“Our policy stance must remain evidence-based and adapt to changes in the medium-term inflation outlook, avoiding an excessive focus on short-run developments and fully taking into account the risks emanating from the domestic and global economic and financial environment,” he emphasized.
“This approach will allow us to successfully navigate the risks we face while avoiding the danger of tripping over unintended effects.”
ECB Kazaks: There’s no need to pause at the turn of the year
ECB Governing Council member Martins Kazaks said, “it’s clear that interest rates will need to rise much higher to bring inflation down to the target of 2% over medium term.”
“There’s no need to pause at the turn of the year. The rate increases must continue into the next year — until inflation, especially core inflation, shows a visible slowdown,” he said.
“In my view, recession in the euro area is a baseline scenario, but so far it’s likely to be relatively shallow and brief,” Kazaks said. “And hence insufficient to break the backbone of inflation persistence.”
Swiss CPI slowed to 3.0% yoy in Oct, core CPI down to 1.8% yoy
Swiss CPI rose 0.1% mom in October, below expectation of 0.2% mom. Core CPI (excluding fresh and seasonal products, energy and fuel) was flat at 0.0% mom. Domestic products prices dropped -0.1% mom. Imported products prices rose 0.4% mom. Goods prices rose 0.4% mom while services produces dropped -0.2% mom.
Annually, CPI slowed from 3.3% yoy to 3.0% yoy, below expectation of 3.2% yoy. Core CPI slowed form 2.0% yoy to 1.8% yoy. Domestic products prices slowed from 1.8% yoy to 1.7% yoy. Imported product prices slowed from 7.8% yoy to 6.9% yoy. Goods inflation slowed from 5.9% yoy to 5.7% yoy. Services inflation slowed form 1.2% yoy to 0.9% yoy.
RBNZ Orr: Significant shocks still arriving through the global economy
RBNZ Governor Adrian Orr told a parliamentary committee that the central bank has “laser-like focus” on bringing inflation down to target. Yet, he admitted that, “the (inflationary) shocks still arriving through the global economy are significant and this is where people need to think about their own ability to weather an enormous amount of unanticipated activities.”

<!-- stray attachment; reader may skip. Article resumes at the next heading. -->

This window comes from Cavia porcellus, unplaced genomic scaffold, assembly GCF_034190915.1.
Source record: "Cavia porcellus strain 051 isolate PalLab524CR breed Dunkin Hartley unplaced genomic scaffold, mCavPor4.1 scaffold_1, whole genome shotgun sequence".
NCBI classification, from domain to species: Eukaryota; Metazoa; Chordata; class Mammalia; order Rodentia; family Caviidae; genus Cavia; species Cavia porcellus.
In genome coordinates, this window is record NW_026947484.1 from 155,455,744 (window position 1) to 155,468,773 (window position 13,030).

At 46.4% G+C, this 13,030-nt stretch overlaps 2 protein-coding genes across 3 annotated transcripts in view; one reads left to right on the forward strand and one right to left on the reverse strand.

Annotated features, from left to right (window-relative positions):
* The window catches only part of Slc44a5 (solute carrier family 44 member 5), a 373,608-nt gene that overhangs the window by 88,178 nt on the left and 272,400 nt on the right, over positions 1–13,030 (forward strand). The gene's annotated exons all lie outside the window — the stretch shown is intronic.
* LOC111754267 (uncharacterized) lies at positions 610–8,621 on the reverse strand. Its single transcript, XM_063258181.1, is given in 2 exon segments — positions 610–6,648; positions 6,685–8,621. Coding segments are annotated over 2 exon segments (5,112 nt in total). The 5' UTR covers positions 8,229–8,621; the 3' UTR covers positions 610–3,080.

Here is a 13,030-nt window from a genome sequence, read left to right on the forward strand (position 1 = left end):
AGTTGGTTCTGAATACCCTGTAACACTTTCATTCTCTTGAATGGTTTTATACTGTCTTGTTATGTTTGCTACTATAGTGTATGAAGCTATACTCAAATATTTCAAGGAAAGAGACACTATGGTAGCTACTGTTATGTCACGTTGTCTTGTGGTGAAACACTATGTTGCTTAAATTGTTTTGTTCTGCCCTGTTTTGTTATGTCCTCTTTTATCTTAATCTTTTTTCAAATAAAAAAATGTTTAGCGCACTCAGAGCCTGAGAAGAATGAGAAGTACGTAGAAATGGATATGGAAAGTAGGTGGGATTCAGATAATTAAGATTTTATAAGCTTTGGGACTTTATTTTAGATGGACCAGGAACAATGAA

“Meanwhile around our confidence of having inflation under control – that is very high, because we control the end outcome through the interest rate environment. So, that’s a guessing game. That’s about the things we will have to do to achieve low and stable inflation, subject to the continuing buffering of shocks left right and centre. Resilience and humility,” he added.
China Caixin PMI services dropped to 48.4, lowest since May
China Caixin PMI Services dropped from 49.3 to 48.4 in October, below expectation of 49.2. PMI Composite dropped from 48.5 to 48.3. Both were the lowest readings since May.
Wang Zhe, Senior Economist at Caixin Insight Group said: “Both supply and demand contracted to different degrees. The overall employment level increased slightly thanks to an expansion in employment of the services sector. Input costs for all surveyed enterprises rose slightly, while prices charged remained stable. Market sentiment improved but was still below the long-term average.
“Overall, the negative impact of Covid controls on the economy lingered, and the economy was faced with increasing downward pressure. In October, activities in the manufacturing and services sectors continued to shrink, while supply and both domestic and overseas demand contracted. Business costs increased. Service providers were in a better position than manufacturers in terms of prices charged and employment.”
GBP/USD Mid-Day Outlook
Daily Pivots: (S1) 1.1330; (P) 1.1447; (R1) 1.1507; More…
GBP/USD’s break of 1.1256 suggests that rebound from 1.0351 has completed with three waves up to 1.1644, ahead of 1.1759 support turned resistance. The development retains larger bearishness. Intraday bias is back on the downside for 1.0922 support first. Break there will target a retest on 1.0351 low. For now, risk will stay on the downside as long as 1.1644 resistance holds, in case of recovery.
In the bigger picture, fall from 1.4248 (2018 high) is part of the long term down trend from 2.1161 (2007 high). Outlook will stay bearish as long as 1.1759 support turned resistance holds. Parity would be the next target on resumption. Nevertheless, firm break of 1.1759 will confirm medium term bottoming, and open up stronger rise back to 55 week EMA (now at 1.2392).
Economic Indicators Update
Trade Balance (AUD) Sep
Caixin Services PMI Oct
CPI M/M Oct
CPI Y/Y Oct
Services PMI Oct F
Eurozone Unemployment Rate Sep
Challenger Job Cuts Y/Y Oct
BoE Interest Rate Decision
MPC Official Bank Rate Votes
Building Permits M/M Sep
Trade Balance (CAD) Sep
Trade Balance (USD) Sep
Initial Jobless Claims (Oct 28)
Nonfarm Productivity Q3 P
Unit Labor Costs Q3 P
Services PMI Oct F
ISM Services PMI Oct
Factory Orders M/M Sep
Natural Gas Storage